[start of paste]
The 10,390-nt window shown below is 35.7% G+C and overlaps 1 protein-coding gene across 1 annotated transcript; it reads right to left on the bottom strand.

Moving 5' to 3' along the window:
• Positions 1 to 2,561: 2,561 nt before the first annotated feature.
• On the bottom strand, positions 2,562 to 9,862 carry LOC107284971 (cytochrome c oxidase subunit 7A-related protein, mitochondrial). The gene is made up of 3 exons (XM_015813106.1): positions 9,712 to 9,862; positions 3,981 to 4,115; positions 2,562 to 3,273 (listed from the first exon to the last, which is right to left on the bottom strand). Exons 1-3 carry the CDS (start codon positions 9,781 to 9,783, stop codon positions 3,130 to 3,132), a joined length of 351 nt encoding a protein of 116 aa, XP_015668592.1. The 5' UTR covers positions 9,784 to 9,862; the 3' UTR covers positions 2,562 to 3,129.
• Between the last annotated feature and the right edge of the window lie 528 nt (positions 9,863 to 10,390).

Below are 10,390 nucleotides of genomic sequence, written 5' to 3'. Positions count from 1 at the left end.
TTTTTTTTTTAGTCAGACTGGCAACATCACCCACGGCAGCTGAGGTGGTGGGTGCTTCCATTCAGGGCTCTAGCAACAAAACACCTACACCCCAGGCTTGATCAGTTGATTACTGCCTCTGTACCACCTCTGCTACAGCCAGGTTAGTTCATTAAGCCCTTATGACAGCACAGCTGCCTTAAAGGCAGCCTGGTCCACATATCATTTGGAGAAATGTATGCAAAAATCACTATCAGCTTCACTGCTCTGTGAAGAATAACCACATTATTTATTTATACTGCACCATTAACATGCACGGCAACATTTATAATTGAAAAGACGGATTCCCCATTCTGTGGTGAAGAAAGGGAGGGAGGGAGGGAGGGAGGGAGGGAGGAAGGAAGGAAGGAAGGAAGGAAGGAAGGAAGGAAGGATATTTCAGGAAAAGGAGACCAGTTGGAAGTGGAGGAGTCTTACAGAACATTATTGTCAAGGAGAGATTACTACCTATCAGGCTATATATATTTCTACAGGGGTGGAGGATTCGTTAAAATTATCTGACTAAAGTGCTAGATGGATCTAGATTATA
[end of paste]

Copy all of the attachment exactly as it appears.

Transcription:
The 10,390-nt window shown below is 35.7% G+C and overlaps 1 protein-coding gene across 1 annotated transcript; it reads right to left on the bottom strand.

Moving 5' to 3' along the window:
• Positions 1 to 2,561: 2,561 nt before the first annotated feature.
• On the bottom strand, positions 2,562 to 9,862 carry LOC107284971 (cytochrome c oxidase subunit 7A-related protein, mitochondrial). The gene is made up of 3 exons (XM_015813106.1): positions 9,712 to 9,862; positions 3,981 to 4,115; positions 2,562 to 3,273 (listed from the first exon to the last, which is right to left on the bottom strand). Exons 1-3 carry the CDS (start codon positions 9,781 to 9,783, stop codon positions 3,130 to 3,132), a joined length of 351 nt encoding a protein of 116 aa, XP_015668592.1. The 5' UTR covers positions 9,784 to 9,862; the 3' UTR covers positions 2,562 to 3,129.
• Between the last annotated feature and the right edge of the window lie 528 nt (positions 9,863 to 10,390).

Below are 10,390 nucleotides of genomic sequence, written 5' to 3'. Positions count from 1 at the left end.
TTTTTTTTTTAGTCAGACTGGCAACATCACCCACGGCAGCTGAGGTGGTGGGTGCTTCCATTCAGGGCTCTAGCAACAAAACACCTACACCCCAGGCTTGATCAGTTGATTACTGCCTCTGTACCACCTCTGCTACAGCCAGGTTAGTTCATTAAGCCCTTATGACAGCACAGCTGCCTTAAAGGCAGCCTGGTCCACATATCATTTGGAGAAATGTATGCAAAAATCACTATCAGCTTCACTGCTCTGTGAAGAATAACCACATTATTTATTTATACTGCACCATTAACATGCACGGCAACATTTATAATTGAAAAGACGGATTCCCCATTCTGTGGTGAAGAAAGGGAGGGAGGGAGGGAGGGAGGGAGGGAGGAAGGAAGGAAGGAAGGAAGGAAGGAAGGAAGGAAGGATATTTCAGGAAAAGGAGACCAGTTGGAAGTGGAGGAGTCTTACAGAACATTATTGTCAAGGAGAGATTACTACCTATCAGGCTATATATATTTCTACAGGGGTGGAGGATTCGTTAAAATTATCTGACTAAAGTGCTAGATGGATCTAGATTATA